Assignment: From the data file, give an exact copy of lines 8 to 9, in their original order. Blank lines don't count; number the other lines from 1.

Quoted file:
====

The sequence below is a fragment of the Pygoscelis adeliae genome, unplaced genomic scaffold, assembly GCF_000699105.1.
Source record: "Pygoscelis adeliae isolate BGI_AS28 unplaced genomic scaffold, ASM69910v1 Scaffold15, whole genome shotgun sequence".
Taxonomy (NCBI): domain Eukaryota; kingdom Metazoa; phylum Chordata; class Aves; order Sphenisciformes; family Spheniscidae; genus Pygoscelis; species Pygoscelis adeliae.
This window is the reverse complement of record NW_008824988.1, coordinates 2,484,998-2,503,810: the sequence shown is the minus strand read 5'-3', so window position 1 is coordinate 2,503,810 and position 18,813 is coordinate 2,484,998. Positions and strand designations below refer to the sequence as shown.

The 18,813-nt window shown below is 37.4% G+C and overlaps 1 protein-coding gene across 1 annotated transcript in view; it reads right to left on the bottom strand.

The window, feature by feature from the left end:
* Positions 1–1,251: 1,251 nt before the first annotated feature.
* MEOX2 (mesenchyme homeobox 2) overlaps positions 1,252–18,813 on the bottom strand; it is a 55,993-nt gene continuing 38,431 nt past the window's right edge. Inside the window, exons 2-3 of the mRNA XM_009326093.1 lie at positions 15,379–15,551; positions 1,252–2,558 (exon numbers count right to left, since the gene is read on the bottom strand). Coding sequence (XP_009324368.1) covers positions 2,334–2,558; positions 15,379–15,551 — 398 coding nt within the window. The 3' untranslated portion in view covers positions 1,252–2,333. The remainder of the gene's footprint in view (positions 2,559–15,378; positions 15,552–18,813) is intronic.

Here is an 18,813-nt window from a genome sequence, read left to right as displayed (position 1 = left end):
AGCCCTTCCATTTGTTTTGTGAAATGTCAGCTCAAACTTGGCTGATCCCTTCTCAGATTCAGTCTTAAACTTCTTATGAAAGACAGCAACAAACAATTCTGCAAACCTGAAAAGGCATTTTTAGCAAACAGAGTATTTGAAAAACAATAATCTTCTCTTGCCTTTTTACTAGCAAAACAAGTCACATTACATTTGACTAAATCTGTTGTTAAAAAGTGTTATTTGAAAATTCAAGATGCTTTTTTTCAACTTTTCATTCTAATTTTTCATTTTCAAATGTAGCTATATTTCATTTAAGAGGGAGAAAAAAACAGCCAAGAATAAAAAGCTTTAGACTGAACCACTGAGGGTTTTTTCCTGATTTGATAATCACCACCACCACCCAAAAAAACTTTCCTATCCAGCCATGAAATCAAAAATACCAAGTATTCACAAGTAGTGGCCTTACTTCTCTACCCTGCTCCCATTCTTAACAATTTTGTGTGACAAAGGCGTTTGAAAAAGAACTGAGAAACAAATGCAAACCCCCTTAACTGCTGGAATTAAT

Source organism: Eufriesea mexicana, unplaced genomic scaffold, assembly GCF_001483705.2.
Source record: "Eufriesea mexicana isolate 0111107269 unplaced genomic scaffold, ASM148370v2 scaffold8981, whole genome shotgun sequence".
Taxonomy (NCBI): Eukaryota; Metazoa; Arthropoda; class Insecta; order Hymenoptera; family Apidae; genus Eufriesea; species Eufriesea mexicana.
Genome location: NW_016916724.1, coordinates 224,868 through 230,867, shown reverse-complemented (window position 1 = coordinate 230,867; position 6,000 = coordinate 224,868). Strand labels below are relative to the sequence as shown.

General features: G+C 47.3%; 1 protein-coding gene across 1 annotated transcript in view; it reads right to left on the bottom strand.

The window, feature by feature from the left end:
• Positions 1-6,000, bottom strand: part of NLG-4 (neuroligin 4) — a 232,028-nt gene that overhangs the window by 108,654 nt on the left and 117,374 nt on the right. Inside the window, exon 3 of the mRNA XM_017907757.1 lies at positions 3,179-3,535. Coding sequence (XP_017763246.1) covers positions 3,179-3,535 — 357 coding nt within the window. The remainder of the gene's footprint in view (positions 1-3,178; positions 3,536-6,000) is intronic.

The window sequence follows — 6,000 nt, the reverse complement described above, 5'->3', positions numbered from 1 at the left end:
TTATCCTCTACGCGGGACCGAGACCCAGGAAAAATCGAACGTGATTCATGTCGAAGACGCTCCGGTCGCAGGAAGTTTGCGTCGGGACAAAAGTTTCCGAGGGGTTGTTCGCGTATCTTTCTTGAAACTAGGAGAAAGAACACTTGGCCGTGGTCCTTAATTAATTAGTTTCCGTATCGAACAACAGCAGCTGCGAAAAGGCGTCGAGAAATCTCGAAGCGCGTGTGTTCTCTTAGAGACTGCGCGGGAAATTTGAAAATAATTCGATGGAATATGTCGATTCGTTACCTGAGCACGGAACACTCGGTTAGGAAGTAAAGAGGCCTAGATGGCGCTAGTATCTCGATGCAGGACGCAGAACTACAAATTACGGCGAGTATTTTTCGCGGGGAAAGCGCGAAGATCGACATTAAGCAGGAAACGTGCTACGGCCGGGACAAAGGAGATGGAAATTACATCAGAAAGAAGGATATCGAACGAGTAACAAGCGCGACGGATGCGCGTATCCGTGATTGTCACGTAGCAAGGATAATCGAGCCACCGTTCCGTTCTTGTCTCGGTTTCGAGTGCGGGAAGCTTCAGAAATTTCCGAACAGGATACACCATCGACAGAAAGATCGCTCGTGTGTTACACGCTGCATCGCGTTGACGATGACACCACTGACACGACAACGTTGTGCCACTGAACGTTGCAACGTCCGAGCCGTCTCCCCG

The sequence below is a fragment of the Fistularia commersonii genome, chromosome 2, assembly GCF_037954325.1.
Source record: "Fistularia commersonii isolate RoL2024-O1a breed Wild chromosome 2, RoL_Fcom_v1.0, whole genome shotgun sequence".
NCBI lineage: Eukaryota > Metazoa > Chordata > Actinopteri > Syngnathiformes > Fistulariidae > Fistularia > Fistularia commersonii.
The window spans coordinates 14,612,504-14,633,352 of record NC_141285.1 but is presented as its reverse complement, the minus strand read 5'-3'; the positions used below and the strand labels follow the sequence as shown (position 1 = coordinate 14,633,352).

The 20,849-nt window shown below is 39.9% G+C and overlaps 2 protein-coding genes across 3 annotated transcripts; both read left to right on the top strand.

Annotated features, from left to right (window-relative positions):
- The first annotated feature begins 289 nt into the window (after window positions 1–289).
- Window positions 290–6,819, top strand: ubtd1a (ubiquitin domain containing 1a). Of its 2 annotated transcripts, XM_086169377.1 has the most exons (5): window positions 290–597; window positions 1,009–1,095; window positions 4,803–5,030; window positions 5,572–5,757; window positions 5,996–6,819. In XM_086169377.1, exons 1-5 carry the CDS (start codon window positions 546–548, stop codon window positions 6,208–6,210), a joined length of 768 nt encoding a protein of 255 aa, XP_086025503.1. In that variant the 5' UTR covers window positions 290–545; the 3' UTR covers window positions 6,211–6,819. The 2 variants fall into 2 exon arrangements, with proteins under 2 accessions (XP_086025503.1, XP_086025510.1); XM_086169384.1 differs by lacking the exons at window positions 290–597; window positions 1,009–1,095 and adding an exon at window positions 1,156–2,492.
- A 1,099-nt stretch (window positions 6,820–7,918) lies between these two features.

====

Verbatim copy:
* MEOX2 (mesenchyme homeobox 2) overlaps positions 1,252–18,813 on the bottom strand; it is a 55,993-nt gene continuing 38,431 nt past the window's right edge. Inside the window, exons 2-3 of the mRNA XM_009326093.1 lie at positions 15,379–15,551; positions 1,252–2,558 (exon numbers count right to left, since the gene is read on the bottom strand). Coding sequence (XP_009324368.1) covers positions 2,334–2,558; positions 15,379–15,551 — 398 coding nt within the window. The 3' untranslated portion in view covers positions 1,252–2,333. The remainder of the gene's footprint in view (positions 2,559–15,378; positions 15,552–18,813) is intronic.

Here is an 18,813-nt window from a genome sequence, read left to right as displayed (position 1 = left end):